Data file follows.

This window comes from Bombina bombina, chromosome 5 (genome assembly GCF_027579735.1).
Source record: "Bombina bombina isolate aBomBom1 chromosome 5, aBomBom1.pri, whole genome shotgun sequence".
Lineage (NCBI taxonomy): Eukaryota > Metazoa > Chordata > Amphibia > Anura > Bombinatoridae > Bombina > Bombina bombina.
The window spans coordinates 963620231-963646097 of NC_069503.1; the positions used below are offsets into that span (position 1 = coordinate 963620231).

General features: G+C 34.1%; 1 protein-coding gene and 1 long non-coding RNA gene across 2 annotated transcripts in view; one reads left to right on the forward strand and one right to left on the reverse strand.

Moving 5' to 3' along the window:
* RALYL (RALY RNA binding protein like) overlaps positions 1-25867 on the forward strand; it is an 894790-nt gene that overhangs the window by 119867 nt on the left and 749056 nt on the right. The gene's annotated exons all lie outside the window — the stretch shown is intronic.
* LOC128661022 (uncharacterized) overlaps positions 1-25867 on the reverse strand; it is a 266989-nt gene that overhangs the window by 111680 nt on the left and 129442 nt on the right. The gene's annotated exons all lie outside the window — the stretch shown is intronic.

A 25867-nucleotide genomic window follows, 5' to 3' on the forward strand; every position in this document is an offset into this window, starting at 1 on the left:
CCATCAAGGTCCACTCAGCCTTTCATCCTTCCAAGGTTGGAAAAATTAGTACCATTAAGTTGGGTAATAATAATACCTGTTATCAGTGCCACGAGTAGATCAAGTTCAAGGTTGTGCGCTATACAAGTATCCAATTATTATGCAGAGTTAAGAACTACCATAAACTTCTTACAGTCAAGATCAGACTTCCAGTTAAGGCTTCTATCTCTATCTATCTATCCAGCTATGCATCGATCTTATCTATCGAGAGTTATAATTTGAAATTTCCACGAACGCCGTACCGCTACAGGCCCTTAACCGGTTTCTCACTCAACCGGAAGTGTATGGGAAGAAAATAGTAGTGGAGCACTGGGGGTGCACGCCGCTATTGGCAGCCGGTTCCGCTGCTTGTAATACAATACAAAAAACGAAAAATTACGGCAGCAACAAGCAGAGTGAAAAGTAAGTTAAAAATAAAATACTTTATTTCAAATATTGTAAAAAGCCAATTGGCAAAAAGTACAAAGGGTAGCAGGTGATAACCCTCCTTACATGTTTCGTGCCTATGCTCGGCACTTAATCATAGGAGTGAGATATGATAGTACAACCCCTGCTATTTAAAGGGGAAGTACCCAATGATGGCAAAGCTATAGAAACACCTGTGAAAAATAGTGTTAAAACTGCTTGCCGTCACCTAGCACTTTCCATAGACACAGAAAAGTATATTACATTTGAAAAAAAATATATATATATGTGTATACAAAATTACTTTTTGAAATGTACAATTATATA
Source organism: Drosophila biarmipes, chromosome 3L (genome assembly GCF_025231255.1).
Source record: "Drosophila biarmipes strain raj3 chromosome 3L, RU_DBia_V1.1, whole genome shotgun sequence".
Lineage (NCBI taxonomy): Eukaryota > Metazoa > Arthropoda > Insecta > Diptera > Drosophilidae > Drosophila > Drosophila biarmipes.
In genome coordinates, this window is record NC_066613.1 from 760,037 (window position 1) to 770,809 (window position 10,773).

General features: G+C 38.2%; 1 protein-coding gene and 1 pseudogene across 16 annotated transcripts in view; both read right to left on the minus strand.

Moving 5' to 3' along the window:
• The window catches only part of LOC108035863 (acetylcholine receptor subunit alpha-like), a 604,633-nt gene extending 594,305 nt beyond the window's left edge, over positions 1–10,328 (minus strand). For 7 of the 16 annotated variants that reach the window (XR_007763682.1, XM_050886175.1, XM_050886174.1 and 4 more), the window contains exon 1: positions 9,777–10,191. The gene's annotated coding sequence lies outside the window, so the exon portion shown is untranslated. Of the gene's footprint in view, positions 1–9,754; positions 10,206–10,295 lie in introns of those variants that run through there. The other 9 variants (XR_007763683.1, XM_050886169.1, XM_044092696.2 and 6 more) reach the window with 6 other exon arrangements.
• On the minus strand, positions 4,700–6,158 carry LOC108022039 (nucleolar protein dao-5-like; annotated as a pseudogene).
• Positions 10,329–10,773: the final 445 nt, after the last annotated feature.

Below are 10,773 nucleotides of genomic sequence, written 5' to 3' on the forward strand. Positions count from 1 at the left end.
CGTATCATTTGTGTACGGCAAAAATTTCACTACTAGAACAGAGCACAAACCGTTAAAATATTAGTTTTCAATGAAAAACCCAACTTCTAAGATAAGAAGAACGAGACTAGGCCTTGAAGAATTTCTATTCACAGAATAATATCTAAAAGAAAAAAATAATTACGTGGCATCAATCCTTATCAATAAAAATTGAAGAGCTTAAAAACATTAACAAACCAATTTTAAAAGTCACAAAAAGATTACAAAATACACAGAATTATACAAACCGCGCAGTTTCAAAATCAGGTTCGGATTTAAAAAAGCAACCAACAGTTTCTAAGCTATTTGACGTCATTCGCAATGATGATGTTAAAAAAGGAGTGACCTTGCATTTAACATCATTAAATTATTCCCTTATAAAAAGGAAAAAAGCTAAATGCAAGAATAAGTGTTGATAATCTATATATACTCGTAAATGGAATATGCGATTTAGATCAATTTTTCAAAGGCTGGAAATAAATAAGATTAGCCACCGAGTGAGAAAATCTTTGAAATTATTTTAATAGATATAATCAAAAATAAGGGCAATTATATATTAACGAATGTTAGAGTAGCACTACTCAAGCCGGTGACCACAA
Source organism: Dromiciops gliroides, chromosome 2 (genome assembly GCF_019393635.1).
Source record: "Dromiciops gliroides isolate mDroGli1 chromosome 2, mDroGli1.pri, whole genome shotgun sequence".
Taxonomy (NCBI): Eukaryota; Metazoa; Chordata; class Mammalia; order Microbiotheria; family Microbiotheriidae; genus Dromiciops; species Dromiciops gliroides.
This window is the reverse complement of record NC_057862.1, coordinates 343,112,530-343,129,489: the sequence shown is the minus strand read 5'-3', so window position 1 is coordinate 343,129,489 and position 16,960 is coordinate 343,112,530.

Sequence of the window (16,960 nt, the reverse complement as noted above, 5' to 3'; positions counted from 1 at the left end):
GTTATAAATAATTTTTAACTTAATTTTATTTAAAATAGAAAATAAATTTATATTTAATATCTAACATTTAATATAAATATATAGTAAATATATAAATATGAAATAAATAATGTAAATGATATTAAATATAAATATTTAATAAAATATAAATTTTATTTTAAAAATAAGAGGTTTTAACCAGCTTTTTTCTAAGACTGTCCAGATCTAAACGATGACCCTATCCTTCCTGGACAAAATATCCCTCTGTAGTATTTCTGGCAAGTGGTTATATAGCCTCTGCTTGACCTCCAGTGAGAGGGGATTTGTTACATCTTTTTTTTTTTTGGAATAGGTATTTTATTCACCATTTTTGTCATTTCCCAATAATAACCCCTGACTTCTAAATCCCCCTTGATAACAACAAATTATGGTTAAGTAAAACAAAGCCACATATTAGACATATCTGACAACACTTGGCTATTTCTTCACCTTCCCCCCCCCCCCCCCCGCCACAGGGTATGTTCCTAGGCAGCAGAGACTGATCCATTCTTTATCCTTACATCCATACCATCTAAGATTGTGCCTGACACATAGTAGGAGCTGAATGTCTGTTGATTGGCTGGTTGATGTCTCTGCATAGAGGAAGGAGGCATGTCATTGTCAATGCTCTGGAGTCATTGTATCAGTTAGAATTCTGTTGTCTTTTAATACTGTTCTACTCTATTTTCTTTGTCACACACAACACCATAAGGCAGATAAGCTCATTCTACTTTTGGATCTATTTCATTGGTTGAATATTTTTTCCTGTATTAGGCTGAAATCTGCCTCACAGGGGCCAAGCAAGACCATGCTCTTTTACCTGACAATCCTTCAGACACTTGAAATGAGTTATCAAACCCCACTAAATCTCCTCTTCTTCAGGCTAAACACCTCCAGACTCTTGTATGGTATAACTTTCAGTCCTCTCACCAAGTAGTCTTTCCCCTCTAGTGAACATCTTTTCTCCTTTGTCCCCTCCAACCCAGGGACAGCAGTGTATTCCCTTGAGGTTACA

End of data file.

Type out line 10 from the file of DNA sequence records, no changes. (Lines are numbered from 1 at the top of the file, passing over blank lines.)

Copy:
CCATCAAGGTCCACTCAGCCTTTCATCCTTCCAAGGTTGGAAAAATTAGTACCATTAAGTTGGGTAATAATAATACCTGTTATCAGTGCCACGAGTAGATCAAGTTCAAGGTTGTGCGCTATACAAGTATCCAATTATTATGCAGAGTTAAGAACTACCATAAACTTCTTACAGTCAAGATCAGACTTCCAGTTAAGGCTTCTATCTCTATCTATCTATCCAGCTATGCATCGATCTTATCTATCGAGAGTTATAATTTGAAATTTCCACGAACGCCGTACCGCTACAGGCCCTTAACCGGTTTCTCACTCAACCGGAAGTGTATGGGAAGAAAATAGTAGTGGAGCACTGGGGGTGCACGCCGCTATTGGCAGCCGGTTCCGCTGCTTGTAATACAATACAAAAAACGAAAAATTACGGCAGCAACAAGCAGAGTGAAAAGTAAGTTAAAAATAAAATACTTTATTTCAAATATTGTAAAAAGCCAATTGGCAAAAAGTACAAAGGGTAGCAGGTGATAACCCTCCTTACATGTTTCGTGCCTATGCTCGGCACTTAATCATAGGAGTGAGATATGATAGTACAACCCCTGCTATTTAAAGGGGAAGTACCCAATGATGGCAAAGCTATAGAAACACCTGTGAAAAATAGTGTTAAAACTGCTTGCCGTCACCTAGCACTTTCCATAGACACAGAAAAGTATATTACATTTGAAAAAAAATATATATATATGTGTATACAAAATTACTTTTTGAAATGTACAATTATATA